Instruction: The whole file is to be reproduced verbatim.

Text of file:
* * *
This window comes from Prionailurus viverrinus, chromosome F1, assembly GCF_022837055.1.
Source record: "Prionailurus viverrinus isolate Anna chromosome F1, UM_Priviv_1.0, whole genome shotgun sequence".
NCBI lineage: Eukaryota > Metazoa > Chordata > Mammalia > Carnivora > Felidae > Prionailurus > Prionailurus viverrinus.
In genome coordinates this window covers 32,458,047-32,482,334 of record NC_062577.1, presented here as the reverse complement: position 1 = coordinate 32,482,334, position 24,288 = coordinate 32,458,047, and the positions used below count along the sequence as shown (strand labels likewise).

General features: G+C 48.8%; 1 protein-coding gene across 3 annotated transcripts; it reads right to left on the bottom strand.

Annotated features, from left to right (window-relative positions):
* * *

This window comes from Prionailurus viverrinus, chromosome F1, assembly GCF_022837055.1.
Source record: "Prionailurus viverrinus isolate Anna chromosome F1, UM_Priviv_1.0, whole genome shotgun sequence".
NCBI lineage: Eukaryota > Metazoa > Chordata > Mammalia > Carnivora > Felidae > Prionailurus > Prionailurus viverrinus.
In genome coordinates this window covers 32,458,047-32,482,334 of record NC_062577.1, presented here as the reverse complement: position 1 = coordinate 32,482,334, position 24,288 = coordinate 32,458,047, and the positions used below count along the sequence as shown (strand labels likewise).

General features: G+C 48.8%; 1 protein-coding gene across 3 annotated transcripts; it reads right to left on the bottom strand.

Annotated features, from left to right (window-relative positions):